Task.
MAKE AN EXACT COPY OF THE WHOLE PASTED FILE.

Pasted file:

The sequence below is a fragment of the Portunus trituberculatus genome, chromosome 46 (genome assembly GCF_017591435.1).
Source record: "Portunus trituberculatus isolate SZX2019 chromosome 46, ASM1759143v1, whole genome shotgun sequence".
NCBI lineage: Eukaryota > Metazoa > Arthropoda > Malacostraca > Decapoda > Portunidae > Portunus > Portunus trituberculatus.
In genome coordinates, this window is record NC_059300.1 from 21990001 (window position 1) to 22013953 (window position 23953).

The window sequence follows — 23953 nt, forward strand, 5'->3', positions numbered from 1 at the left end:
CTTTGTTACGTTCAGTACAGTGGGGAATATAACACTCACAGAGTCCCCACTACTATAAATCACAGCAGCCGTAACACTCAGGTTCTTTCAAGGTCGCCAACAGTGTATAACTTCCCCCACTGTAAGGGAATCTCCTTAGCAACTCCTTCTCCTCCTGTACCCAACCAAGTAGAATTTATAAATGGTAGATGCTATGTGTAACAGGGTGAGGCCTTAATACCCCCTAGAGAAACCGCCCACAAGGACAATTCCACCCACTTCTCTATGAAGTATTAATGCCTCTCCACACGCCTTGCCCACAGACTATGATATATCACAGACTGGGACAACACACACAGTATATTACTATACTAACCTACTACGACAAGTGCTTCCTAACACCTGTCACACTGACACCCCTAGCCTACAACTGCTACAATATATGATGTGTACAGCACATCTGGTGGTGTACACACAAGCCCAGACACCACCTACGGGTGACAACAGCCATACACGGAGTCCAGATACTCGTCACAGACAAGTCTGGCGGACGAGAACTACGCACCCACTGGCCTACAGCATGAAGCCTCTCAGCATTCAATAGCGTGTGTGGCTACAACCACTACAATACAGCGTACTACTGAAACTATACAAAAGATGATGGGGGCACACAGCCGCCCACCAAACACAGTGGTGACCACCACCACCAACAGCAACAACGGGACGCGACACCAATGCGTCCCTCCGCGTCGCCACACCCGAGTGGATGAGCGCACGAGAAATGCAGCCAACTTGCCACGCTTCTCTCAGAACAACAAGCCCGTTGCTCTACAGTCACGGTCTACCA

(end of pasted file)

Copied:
The sequence below is a fragment of the Portunus trituberculatus genome, chromosome 46 (genome assembly GCF_017591435.1).
Source record: "Portunus trituberculatus isolate SZX2019 chromosome 46, ASM1759143v1, whole genome shotgun sequence".
NCBI lineage: Eukaryota > Metazoa > Arthropoda > Malacostraca > Decapoda > Portunidae > Portunus > Portunus trituberculatus.
In genome coordinates, this window is record NC_059300.1 from 21990001 (window position 1) to 22013953 (window position 23953).

The window sequence follows — 23953 nt, forward strand, 5'->3', positions numbered from 1 at the left end:
CTTTGTTACGTTCAGTACAGTGGGGAATATAACACTCACAGAGTCCCCACTACTATAAATCACAGCAGCCGTAACACTCAGGTTCTTTCAAGGTCGCCAACAGTGTATAACTTCCCCCACTGTAAGGGAATCTCCTTAGCAACTCCTTCTCCTCCTGTACCCAACCAAGTAGAATTTATAAATGGTAGATGCTATGTGTAACAGGGTGAGGCCTTAATACCCCCTAGAGAAACCGCCCACAAGGACAATTCCACCCACTTCTCTATGAAGTATTAATGCCTCTCCACACGCCTTGCCCACAGACTATGATATATCACAGACTGGGACAACACACACAGTATATTACTATACTAACCTACTACGACAAGTGCTTCCTAACACCTGTCACACTGACACCCCTAGCCTACAACTGCTACAATATATGATGTGTACAGCACATCTGGTGGTGTACACACAAGCCCAGACACCACCTACGGGTGACAACAGCCATACACGGAGTCCAGATACTCGTCACAGACAAGTCTGGCGGACGAGAACTACGCACCCACTGGCCTACAGCATGAAGCCTCTCAGCATTCAATAGCGTGTGTGGCTACAACCACTACAATACAGCGTACTACTGAAACTATACAAAAGATGATGGGGGCACACAGCCGCCCACCAAACACAGTGGTGACCACCACCACCAACAGCAACAACGGGACGCGACACCAATGCGTCCCTCCGCGTCGCCACACCCGAGTGGATGAGCGCACGAGAAATGCAGCCAACTTGCCACGCTTCTCTCAGAACAACAAGCCCGTTGCTCTACAGTCACGGTCTACCA